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Hong Kong Undertakes First Mental Health Survey in Wake of Violent Cases


In the next few months, Hong Kong researchers will begin the city's first survey on mental health. This initiative comes after recent violent incidents linked to the mentally ill.

In July, a mentally ill woman decapitated her mother before committing suicide by jumping out of her apartment window. In June, a teenage boy stabbed his mother and sister to death. A month before that, a man with history of mental illness stabbed his neighbors, killing two people.

These shocking incidents in low-crime Hong Kong have prompted urgent calls for greater help for people with mental illnesses. Health-care experts stress that very few people with mental health problems are dangerous. There are worries, however, that there may be more hidden cases of severe mental illness in the community that could lead to similar tragedies.

Rising demand for out-patient services

Hong Kong's public hospitals treated about 16,000 psychiatric patients between 2008 and 2009, slightly lower than the previous year. But demand for out-patient services has risen since 2003, with 137,000 patients treated by 2007. There are worries that these cases are just the tip of the iceberg.

Experts believe this is because mental illness carries a social stigma in Hong Kong - as it does in many parts of Asia. Linda Lam, a psychiatry professor at the Chinese University of Hong Kong, says that while people's attitudes have changed over the past decade, there is still reluctance to acknowledge serious mental problems.

"People are more willing to talk about having mood disorders, panic disorders, anxiety," said Lam. "But it is very difficult for family members to admit that they have more serious mental illness, such as psychosis or schizophrenia."

In November, Lam and colleagues will start Hong Kong's first mental health survey, interviewing at least one member of nearly 6,000 households to get a sense of the prevalence and causes of mental problems in this city of 7 million people.

Trying to determine causes, prevalence

The World Health Organization's latest global survey said Japan has an 8.8 percent prevalence rate, while Beijing has 9.1 percent and Shanghai, 4.3 percent. In contrast, the United States has 26 percent, largely of because of wider diagnosis of depression and anxiety disorders. The WHO estimates nearly 40 percent of suicides worldwide are committed in Asia.

Hong Kong's fast-paced lifestyle, cramped apartments and high cost of living create an often stressful existence. Some of the recent violent cases and suicides happened in lower-income neighborhoods.

Some social workers and health-care experts say that although there are government-funded treatment programs, much more needs to be done to provide earlier diagnosis, especially among the young.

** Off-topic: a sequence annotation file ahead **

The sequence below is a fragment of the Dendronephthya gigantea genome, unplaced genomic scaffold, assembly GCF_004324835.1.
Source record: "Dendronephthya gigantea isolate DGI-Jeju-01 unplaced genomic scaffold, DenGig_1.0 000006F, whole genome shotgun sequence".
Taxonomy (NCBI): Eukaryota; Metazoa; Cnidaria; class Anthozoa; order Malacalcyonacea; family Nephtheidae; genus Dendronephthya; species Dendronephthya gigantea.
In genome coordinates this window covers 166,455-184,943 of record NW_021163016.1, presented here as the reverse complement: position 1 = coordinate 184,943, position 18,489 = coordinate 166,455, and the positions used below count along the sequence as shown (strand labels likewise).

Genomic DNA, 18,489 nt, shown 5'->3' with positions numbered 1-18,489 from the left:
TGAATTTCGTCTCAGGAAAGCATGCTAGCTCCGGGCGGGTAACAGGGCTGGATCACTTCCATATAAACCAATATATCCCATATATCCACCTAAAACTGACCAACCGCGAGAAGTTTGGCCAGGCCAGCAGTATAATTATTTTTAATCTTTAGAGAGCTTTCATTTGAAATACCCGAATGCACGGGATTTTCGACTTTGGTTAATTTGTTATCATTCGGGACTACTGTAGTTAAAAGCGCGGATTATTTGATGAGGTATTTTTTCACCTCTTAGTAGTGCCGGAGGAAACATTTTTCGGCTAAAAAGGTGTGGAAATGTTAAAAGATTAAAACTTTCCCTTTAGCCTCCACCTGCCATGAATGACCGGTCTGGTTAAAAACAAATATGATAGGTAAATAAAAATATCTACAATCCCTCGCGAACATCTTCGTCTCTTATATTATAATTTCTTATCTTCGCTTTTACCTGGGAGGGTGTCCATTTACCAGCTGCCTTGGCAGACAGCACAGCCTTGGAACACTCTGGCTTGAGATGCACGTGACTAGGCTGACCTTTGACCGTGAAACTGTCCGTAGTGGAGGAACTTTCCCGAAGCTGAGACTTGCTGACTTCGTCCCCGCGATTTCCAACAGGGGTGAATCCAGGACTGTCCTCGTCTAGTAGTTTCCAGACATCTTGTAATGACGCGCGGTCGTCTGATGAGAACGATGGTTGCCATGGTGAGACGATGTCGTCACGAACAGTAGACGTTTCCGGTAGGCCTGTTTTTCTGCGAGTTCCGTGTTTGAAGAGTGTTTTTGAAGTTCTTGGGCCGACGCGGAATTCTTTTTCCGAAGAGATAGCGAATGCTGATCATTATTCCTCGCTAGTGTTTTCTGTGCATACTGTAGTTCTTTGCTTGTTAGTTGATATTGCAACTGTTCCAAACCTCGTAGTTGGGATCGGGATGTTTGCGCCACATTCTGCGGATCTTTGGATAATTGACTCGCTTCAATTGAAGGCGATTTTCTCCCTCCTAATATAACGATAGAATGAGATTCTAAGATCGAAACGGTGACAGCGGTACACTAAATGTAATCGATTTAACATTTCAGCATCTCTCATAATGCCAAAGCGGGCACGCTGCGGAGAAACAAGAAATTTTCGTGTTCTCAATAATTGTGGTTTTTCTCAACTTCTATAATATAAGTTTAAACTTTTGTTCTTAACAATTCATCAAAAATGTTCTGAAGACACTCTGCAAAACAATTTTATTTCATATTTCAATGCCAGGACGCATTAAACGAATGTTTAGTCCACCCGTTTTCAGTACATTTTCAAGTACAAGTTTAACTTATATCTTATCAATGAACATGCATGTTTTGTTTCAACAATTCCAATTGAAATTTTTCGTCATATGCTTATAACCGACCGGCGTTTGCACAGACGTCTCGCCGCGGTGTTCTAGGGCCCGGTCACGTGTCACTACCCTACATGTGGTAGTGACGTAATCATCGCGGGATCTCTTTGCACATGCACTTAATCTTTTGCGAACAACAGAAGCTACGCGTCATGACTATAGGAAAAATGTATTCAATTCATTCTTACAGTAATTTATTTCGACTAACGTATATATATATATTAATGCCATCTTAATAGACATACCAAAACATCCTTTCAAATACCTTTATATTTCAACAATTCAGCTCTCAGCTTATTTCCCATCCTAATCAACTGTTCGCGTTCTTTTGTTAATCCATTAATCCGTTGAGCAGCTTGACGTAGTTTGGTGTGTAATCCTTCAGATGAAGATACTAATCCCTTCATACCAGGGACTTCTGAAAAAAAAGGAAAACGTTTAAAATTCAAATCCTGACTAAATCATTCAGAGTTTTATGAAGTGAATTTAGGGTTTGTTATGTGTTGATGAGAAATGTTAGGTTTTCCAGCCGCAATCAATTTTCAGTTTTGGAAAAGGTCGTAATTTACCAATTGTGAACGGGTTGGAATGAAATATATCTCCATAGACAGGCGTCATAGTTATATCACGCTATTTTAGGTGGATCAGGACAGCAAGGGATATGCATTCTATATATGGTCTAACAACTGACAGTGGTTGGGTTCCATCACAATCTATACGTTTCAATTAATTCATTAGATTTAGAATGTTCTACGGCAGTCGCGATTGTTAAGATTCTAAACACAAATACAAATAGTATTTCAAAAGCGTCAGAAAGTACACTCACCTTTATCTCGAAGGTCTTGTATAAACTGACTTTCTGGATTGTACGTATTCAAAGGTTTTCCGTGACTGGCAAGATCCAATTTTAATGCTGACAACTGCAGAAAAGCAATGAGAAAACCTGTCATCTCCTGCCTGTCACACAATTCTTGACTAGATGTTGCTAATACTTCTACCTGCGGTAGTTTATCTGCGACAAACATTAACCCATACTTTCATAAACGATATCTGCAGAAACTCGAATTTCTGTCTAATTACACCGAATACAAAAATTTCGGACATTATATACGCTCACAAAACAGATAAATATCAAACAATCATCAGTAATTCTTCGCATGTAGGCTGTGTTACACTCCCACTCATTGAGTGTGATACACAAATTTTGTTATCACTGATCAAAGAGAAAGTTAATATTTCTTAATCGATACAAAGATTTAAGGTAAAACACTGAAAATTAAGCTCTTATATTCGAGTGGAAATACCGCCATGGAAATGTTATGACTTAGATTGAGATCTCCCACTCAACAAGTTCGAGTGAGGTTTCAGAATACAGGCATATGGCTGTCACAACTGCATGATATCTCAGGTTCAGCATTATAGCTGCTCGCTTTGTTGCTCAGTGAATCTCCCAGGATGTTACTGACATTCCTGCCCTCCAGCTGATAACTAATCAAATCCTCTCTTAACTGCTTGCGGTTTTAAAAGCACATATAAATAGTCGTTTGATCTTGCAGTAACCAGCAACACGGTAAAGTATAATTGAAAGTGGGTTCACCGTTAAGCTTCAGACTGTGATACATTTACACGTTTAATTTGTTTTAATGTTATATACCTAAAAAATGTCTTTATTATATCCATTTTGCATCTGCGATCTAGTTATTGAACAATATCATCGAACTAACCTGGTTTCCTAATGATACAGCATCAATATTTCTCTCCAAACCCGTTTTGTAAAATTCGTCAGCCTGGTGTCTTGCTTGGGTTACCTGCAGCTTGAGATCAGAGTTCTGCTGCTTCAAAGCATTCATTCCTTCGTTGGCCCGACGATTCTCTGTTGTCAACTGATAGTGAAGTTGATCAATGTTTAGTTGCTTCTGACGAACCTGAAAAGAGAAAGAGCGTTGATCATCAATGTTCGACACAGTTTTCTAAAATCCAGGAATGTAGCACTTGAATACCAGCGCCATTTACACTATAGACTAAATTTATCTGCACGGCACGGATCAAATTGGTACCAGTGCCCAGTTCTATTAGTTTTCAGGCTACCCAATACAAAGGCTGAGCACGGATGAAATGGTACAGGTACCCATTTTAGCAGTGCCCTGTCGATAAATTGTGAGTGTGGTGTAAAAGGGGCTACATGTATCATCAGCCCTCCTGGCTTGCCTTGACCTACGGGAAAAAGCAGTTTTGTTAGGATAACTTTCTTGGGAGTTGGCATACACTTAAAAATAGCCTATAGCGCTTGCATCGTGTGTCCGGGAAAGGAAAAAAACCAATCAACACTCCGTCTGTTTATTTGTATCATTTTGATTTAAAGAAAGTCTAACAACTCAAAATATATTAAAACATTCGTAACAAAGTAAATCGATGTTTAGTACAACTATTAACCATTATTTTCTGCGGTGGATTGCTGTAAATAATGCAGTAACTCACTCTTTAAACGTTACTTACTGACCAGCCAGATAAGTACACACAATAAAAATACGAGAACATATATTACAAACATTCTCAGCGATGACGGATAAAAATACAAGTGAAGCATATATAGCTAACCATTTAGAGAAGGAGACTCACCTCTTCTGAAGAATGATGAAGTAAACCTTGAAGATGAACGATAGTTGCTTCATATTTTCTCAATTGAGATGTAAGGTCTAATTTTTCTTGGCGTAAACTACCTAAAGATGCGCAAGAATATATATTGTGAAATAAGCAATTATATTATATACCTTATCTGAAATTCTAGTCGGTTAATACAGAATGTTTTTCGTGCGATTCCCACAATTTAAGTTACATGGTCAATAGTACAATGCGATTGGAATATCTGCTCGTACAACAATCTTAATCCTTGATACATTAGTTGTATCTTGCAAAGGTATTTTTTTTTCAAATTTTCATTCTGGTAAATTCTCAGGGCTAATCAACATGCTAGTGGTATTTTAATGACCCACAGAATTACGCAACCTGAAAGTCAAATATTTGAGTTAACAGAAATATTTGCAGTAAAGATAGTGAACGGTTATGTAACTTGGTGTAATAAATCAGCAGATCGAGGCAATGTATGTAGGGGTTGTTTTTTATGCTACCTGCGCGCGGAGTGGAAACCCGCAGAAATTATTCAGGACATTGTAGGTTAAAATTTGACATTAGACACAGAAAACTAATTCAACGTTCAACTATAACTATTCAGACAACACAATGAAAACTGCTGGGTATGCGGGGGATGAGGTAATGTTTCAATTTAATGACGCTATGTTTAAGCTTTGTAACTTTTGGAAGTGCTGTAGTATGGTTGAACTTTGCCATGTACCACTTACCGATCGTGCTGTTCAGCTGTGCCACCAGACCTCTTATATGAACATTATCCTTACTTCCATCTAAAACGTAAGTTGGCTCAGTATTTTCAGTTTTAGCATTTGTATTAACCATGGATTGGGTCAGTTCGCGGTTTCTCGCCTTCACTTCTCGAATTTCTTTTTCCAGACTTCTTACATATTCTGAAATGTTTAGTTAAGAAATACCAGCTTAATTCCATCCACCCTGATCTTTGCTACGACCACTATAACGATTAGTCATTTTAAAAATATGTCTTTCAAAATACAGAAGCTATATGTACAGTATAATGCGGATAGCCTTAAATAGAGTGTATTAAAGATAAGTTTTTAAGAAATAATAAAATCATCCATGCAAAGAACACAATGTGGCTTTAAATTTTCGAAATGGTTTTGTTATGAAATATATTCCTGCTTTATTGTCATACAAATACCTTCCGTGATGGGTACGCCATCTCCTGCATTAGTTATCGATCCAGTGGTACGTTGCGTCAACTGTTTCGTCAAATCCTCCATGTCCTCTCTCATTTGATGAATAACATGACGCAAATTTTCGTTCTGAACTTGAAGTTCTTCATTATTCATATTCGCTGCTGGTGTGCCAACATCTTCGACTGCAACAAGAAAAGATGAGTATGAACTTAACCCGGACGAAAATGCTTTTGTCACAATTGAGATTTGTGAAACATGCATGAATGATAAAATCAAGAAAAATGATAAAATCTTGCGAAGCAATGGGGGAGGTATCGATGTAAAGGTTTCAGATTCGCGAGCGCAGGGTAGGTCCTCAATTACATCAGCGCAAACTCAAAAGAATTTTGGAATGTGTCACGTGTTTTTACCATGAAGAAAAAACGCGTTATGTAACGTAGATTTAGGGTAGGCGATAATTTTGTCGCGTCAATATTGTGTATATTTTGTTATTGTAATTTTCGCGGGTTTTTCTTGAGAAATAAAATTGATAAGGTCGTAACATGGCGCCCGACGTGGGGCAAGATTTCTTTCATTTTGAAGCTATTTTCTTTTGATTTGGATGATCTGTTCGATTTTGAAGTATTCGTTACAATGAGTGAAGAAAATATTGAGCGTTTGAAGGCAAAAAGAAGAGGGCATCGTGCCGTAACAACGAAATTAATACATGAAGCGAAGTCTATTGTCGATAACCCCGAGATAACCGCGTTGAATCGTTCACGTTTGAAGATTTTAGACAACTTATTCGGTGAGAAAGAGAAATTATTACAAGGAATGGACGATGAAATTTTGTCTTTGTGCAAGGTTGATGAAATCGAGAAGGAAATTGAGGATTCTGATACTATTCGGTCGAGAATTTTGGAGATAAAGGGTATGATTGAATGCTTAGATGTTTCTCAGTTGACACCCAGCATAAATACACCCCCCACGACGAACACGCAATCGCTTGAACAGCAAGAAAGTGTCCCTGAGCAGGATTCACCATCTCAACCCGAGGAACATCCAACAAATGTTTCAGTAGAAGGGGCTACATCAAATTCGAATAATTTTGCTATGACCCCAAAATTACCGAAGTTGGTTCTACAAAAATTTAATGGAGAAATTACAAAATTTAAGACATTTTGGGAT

Providing community mental health centers

Next month, the government and private organizations will open psychiatric one-stop centers in all 18 districts in Hong Kong. In some areas, though, they have yet to find places for the centers because of community resistance.

Sania Yau is the chief executive officer of the New Life Psychiatric Rehabilitation Association, which opened one such center last year. "Basically they agreed to this approach of helping individuals by starting community mental health centers inside the district, but the concern is 'try not to be in my backyard'. Try to have it in another estate (housing complex), try not to be within my building," said Yau.

Yau says having the centers in communities is not only important in helping detect early signs of mental problems, but also in helping patients ease back into society. New Life, for instance, runs halfway houses and training centers, and employs recovering patients in organic produce shops and other enterprises.

Thirty-four-year-old Odette says such services helped her learn how to cook and run a coffee shop. "My mother, she doesn't have to worry about me so much because I'm in a stable progress in recovery. I think the government has to give more working opportunities to us," said Odette.

Professor Lam at Chinese University says the survey's findings should help the government and private organizations come up with a more effective way to help the mentally ill, instead of the current piecemeal approach.

"We need an overarching mental health policy to help people in need," said Lam. "Mental problems are slightly different from a physical illness, because people suffering from mental problems, they need medical care, they need social care, they need occupational rehabilitation, they need housing assistance. And children need assistance at school."

The survey will take up to three years to complete, but experts say it is an important step in addressing mental health issues and preventing more deaths.

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